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abstract = "Background: IL-10 knockout (KO) mice are protected from experimental autoimmune encephalomyelitis (EAE) with low-dose estrogen (E2) treatment similar to wild-type (WT) mice. Previous studies have demonstrated a decrease in tumor necrosis factor in all E2-treated groups, which led to the protection of the mice. Methods: This study used IL-10 KO mice and WT mice treated either with E2 or sham pellets 7 days prior to induction of EAE. Mice were observed for 21 days post-immunization. The spleen, inguinal lymph nodes, and brain were evaluated by flow cytometry. Spinal cords were evaluated using a cytokine/chemokine array, RT-PCR, and histology. Results: This study demonstrates that E2 treatment induced three heightened regulatory mechanisms that potentially protect IL-10 KO mice from EAE: (1) an increase in programmed death-ligands 1 and 2 on monocytes and macrophages in the periphery and within the CNS; (2) an increase in CD73 in the inflamed CNS, which can increase the production of the anti-inflammatory molecule adenosine; and (3) a decrease in CD4+CD25+FoxP3+ regulatory T cells in the spleen. Together, these factors comprise an alternative compensatory mechanism that significantly downregulates key pro-inflammatory cytokine, chemokine, and chemokine receptor genes which are enhanced in the spinal cord of IL-10 KO mice. This group of E2-treated mice remained asymptomatic after EAE challenge similar to E2-treated WT mice, despite their having more T and B lymphocytes in the brain, and modestly increased demyelination in the spinal cord. Conclusion: These results indicate that previously unrecognized compensatory mechanisms of EAE protection are stimulated by E2 in the absence of IL-10, which can provide disease protection comparable to the IL-10-dependent effects induced by E2 in WT mice.",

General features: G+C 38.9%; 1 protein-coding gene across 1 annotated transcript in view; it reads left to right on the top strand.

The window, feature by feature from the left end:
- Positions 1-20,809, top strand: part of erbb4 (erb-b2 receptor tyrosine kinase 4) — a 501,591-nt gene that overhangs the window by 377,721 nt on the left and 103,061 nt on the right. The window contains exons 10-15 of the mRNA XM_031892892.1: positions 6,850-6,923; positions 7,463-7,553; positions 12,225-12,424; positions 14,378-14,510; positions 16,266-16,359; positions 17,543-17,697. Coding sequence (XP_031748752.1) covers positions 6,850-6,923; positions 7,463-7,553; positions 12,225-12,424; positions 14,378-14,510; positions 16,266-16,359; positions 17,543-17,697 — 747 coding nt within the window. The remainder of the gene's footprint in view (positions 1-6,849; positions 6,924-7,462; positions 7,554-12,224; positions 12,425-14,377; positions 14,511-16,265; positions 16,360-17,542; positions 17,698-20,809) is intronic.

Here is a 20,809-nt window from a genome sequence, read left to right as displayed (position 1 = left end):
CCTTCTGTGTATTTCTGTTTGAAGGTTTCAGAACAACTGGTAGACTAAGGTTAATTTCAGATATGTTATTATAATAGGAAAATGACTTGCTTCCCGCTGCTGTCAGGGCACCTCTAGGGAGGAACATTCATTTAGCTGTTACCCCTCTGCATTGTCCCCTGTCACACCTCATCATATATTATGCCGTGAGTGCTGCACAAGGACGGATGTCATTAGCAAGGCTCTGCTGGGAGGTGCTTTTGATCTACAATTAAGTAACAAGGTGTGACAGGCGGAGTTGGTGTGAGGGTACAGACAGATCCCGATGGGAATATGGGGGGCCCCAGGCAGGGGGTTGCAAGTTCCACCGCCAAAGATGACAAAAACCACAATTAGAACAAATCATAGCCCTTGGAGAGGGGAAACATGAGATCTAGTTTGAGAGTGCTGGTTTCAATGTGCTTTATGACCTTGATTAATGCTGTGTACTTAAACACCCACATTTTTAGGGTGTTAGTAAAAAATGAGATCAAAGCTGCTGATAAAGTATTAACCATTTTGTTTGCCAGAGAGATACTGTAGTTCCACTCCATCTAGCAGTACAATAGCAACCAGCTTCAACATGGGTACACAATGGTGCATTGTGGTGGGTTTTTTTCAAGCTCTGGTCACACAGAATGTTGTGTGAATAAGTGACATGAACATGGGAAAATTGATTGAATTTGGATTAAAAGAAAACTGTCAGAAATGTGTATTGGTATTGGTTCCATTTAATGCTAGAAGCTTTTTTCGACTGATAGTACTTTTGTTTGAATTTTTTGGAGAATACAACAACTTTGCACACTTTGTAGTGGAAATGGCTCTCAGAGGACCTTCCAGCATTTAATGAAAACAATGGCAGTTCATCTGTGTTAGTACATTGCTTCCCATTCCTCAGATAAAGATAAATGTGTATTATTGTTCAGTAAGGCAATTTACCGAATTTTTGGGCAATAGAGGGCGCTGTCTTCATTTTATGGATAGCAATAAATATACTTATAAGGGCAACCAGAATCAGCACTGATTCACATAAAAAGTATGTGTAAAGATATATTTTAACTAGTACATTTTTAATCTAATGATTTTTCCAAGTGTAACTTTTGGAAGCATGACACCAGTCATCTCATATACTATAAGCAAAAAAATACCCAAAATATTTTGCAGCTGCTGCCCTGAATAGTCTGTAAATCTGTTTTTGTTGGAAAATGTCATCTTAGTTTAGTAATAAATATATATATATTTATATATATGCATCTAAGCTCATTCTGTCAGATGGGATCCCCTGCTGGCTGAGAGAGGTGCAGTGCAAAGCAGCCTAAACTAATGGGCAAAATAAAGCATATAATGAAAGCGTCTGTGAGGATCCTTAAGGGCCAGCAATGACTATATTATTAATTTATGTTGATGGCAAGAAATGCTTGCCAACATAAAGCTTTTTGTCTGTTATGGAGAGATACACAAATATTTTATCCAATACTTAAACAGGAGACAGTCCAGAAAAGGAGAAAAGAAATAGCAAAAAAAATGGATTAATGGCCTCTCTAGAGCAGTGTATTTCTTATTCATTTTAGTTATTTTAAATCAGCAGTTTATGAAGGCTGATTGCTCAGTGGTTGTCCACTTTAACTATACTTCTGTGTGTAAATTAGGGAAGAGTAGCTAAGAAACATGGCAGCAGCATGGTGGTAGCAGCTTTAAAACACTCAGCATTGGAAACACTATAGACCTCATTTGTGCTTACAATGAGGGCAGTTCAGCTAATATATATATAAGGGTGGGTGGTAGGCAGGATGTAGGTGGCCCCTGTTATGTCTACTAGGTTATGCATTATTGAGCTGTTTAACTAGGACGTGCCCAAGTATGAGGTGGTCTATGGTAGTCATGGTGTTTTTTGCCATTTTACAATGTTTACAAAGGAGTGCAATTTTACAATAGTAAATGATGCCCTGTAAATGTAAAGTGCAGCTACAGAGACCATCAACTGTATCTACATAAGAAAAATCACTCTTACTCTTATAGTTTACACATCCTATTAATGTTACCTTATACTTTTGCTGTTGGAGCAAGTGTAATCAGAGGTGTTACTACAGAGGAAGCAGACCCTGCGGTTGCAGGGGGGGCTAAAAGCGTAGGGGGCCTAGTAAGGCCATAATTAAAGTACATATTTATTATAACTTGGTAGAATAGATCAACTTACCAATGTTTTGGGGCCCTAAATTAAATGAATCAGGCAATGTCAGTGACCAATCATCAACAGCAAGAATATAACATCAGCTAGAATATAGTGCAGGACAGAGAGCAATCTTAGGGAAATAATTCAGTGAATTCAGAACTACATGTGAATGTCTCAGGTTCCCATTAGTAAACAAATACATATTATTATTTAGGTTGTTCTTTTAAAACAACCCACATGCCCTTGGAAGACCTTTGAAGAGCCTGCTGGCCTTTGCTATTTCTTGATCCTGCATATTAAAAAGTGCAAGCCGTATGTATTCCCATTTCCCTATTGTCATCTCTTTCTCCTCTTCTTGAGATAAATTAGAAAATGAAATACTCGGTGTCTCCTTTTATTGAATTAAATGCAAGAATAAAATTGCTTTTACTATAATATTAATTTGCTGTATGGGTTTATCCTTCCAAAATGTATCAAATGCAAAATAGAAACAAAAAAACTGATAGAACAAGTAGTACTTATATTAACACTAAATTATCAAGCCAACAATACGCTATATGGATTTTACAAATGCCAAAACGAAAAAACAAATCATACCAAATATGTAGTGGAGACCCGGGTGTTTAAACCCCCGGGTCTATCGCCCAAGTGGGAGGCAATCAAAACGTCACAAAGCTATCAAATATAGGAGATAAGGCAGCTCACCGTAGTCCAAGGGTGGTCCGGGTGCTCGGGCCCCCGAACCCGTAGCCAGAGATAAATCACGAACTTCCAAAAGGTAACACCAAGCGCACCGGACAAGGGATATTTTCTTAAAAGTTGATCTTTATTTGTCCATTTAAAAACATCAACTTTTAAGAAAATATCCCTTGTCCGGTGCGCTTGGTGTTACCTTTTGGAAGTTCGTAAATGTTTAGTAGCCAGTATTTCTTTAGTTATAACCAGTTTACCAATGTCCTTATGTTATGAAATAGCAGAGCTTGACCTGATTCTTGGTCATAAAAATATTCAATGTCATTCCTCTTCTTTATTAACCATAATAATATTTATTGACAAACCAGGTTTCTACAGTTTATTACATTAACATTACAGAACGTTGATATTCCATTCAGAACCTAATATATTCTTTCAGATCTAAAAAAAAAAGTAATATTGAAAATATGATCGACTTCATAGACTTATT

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AB - Background: IL-10 knockout (KO) mice are protected from experimental autoimmune encephalomyelitis (EAE) with low-dose estrogen (E2) treatment similar to wild-type (WT) mice. Previous studies have demonstrated a decrease in tumor necrosis factor in all E2-treated groups, which led to the protection of the mice. Methods: This study used IL-10 KO mice and WT mice treated either with E2 or sham pellets 7 days prior to induction of EAE. Mice were observed for 21 days post-immunization. The spleen, inguinal lymph nodes, and brain were evaluated by flow cytometry. Spinal cords were evaluated using a cytokine/chemokine array, RT-PCR, and histology. Results: This study demonstrates that E2 treatment induced three heightened regulatory mechanisms that potentially protect IL-10 KO mice from EAE: (1) an increase in programmed death-ligands 1 and 2 on monocytes and macrophages in the periphery and within the CNS; (2) an increase in CD73 in the inflamed CNS, which can increase the production of the anti-inflammatory molecule adenosine; and (3) a decrease in CD4+CD25+FoxP3+ regulatory T cells in the spleen. Together, these factors comprise an alternative compensatory mechanism that significantly downregulates key pro-inflammatory cytokine, chemokine, and chemokine receptor genes which are enhanced in the spinal cord of IL-10 KO mice. This group of E2-treated mice remained asymptomatic after EAE challenge similar to E2-treated WT mice, despite their having more T and B lymphocytes in the brain, and modestly increased demyelination in the spinal cord. Conclusion: These results indicate that previously unrecognized compensatory mechanisms of EAE protection are stimulated by E2 in the absence of IL-10, which can provide disease protection comparable to the IL-10-dependent effects induced by E2 in WT mice.